Westbrook evolution key to OKC ambition


The Oklahoma City Thunder have been experimenting since Kevin Durant abruptly departed for Golden State to join the Warriors in search of a championship. The first move of the Thunder following the departure of the ‘Slim Reaper’ wasn’t deliberate but rather ambitious. The only star player left on the roster, Russell Westbrook, took on the mantle of savior and tried to do it all by himself.

To understand what could be the driving force behind the determination of ‘The Brodie’ to make a statement at Oklahoma, we need to back up to the events of the 2013-14 and 2014-15 seasons. In 2013-14 Durant won his fourth NBA scoring title. The following season a series of injuries limited him to just 27 games. The mantle of leadership fell on Westbrook, and he almost single-handedly carried the Thunder into the playoffs. Averaging a league-leading 28.1 points per game, he landed his first NBA scoring title.

That was probably why he took on the savior role when KD left, and the fact that he wanted to do it better (Oklahoma City missed the playoffs by one spot for the first time in five years with Durant absent, despite Westbrook’s scoring title) and probably the reason he was more dominant.

His efforts the second time around in the 2016-17 season got the Thunder into the playoffs, but as the other teams who had worked that plan before had realized: basketball is a team game, one man can’t beat five. The Thunder, who had contested a close conference finals with the Golden State Warriors in Kevin Durant’s final season, were knocked out in the first round.

The answer to the Oklahoma riddle was simple: Westbrook needed more help. And general manager Sam Presti, who had traded for Victor Oladipo following the departure of Durant, again sprang into action. Again, to understand Presti, we need to backtrack to the events leading up to the departure of James Harden and Durant, and how the young GM reacted in the aftermath.

When Oklahoma City had the troika of Westbrook, Durant and Harden, many believed they were the core of a championship team. In the three years ‘The Beard’ played at Oklahoma, he started only seven games of the 220 he played, but averaged 12.7 points, 3.4 rebounds and 2.5 assists, and was Sixth Man of the Year in his final season. His relationship with OKC ended when they couldn’t agree on a new deal. He was traded to the Houston Rockets. Harden still insists that he wasn’t given enough time to think about the deal before he was shipped out.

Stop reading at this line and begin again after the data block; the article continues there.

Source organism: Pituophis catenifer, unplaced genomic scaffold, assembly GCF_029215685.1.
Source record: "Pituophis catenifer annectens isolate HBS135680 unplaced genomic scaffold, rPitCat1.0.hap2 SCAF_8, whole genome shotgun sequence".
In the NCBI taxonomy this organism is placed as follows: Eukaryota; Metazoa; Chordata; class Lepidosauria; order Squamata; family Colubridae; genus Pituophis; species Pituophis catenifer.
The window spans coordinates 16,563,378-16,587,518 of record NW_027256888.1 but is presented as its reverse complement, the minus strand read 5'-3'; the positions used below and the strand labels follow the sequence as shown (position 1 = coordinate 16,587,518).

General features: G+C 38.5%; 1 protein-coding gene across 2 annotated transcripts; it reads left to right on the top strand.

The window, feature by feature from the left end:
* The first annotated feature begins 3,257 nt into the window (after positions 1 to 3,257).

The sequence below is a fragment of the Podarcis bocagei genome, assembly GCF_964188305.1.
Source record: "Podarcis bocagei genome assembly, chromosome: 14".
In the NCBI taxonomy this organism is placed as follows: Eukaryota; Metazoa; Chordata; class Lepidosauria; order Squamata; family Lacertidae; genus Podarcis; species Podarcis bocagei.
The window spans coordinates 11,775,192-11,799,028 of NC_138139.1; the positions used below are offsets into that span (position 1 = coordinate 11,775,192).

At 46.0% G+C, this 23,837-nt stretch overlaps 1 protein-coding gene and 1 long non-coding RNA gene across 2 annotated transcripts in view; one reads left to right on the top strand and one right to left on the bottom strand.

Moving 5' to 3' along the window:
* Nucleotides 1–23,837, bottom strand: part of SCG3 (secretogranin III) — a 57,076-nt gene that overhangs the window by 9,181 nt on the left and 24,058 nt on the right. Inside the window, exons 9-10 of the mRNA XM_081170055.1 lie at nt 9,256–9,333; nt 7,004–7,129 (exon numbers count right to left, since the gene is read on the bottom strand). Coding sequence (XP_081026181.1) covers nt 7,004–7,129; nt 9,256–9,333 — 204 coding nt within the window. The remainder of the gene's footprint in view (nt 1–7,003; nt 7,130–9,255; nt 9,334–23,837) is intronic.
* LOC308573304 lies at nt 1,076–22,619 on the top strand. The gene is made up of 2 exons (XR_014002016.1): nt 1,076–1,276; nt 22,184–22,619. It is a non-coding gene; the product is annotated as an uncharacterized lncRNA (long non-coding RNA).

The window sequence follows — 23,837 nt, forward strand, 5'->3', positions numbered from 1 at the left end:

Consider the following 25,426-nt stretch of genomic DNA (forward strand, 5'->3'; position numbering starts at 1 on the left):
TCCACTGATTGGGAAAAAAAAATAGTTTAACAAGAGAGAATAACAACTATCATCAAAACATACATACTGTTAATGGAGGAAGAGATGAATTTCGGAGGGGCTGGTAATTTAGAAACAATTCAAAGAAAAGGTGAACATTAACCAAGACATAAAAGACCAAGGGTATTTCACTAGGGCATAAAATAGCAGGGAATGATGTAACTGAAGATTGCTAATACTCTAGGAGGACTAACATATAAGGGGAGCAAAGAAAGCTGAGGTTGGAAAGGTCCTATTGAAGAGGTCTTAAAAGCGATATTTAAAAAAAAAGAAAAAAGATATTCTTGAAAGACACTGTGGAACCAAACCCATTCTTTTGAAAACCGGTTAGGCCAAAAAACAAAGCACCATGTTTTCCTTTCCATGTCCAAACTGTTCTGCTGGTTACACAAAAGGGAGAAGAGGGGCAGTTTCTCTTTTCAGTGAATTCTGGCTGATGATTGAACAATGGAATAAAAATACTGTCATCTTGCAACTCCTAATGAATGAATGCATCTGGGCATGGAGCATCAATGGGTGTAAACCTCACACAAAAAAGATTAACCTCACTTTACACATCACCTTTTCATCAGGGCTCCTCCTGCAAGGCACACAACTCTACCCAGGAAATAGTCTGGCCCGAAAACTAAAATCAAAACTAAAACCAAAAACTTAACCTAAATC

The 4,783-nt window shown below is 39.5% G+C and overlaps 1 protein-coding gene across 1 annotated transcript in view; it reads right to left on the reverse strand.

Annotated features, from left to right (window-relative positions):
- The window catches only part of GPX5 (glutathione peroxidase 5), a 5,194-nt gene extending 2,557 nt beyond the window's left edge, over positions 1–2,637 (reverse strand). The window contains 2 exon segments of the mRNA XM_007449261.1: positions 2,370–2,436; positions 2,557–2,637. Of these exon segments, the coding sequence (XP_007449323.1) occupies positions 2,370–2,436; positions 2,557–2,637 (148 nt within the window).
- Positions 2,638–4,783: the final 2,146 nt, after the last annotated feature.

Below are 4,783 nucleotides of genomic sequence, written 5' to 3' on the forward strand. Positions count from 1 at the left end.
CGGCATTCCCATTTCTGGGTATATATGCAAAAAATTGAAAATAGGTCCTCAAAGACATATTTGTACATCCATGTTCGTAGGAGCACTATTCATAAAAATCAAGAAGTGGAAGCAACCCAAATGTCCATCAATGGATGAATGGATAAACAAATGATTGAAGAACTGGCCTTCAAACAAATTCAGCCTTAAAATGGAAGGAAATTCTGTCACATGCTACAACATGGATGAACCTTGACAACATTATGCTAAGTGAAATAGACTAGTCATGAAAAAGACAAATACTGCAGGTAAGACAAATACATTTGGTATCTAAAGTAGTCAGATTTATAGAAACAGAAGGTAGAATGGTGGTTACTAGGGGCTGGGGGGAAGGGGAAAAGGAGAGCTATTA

Then Durant left four years later, ending an era that could have landed Oklahoma a championship. Presti moved quickly to tie Westbrook to a new contract when Durant left, and his urgency to find help for Westbrook could be his way of ensuring that the Thunder makes another deep playoffs run before Westbrook’s contract expires. That may explain the quick move to land Paul George when the Thunder still suffered a first-round exit despite the Oladipo trade.

But despite the arrival of Paul George and Carmelo Anthony Oklahoma were still knocked out of the playoffs in the first round. Presti pulled off another coup when he signed Paul George to an extension, acquired Denis Schroder from Hawks and shipped out the ineffective Anthony.

That experiment seems to be working, but it wouldn’t have if Westbrook had not evolved.

Oklahoma City opened the season with a 0-4 run, but that’s not the story. It is that they played the first two games minus The Brodie, but lost the next two that he played in. In those two games, he took an average of 21.5 shots, including 5.5 treys, and tried to carry the team. In the next five games he played after those opening four losses, he attempted 18.8 shots per game including 1.8 from range, and the Thunder won them all. That was the first turning point; he probably realized that the team became better when he loosened the reins and didn’t need him to do so much.

The second turning point was the next six games; Westbrook sustained a left-ankle sprain and had to sit out again. The fear was that the Thunder, who had turned the corner, may relapse into their early-season form. It didn’t happen. OKC went 5-1 with Westbrook out, and it was clear they could win without him. He also seems to have realized this and has continued to play within the system.

Westbrook is taking less field goals (19.1 per game) since Durant’s final season at OKC (18.1; he averaged 24.0 field goals per game the season after KD left) and his current total of 22.8 points per game is the lowest since he averaged 21.8 points in 2013-14.

The players around him, and by extension the team, have benefited. Paul George averaged 17.0 field goals and 21.9 points in his first season at OKC; he is currently averaging 19.4 field goals and 23.2 points. Steven Adams averaged 5.9 field goals and 13.9 points per game last season; he is averaging 10.5 field goals and 14.9 points so far this season. His rebounds are also up from 9.0 to 10.2 per game. Then there’s Dennis Schroder. In the first four games he played with Westbrook, he averaged 12.3 field-goal attempts and 12.8 points per game; he averaged 15.3 field goals and 19.8 points in the last four.

The Thunder will get better and more dangerous as they figure out their strengths and weaknesses, and as The Brodie evolves more.

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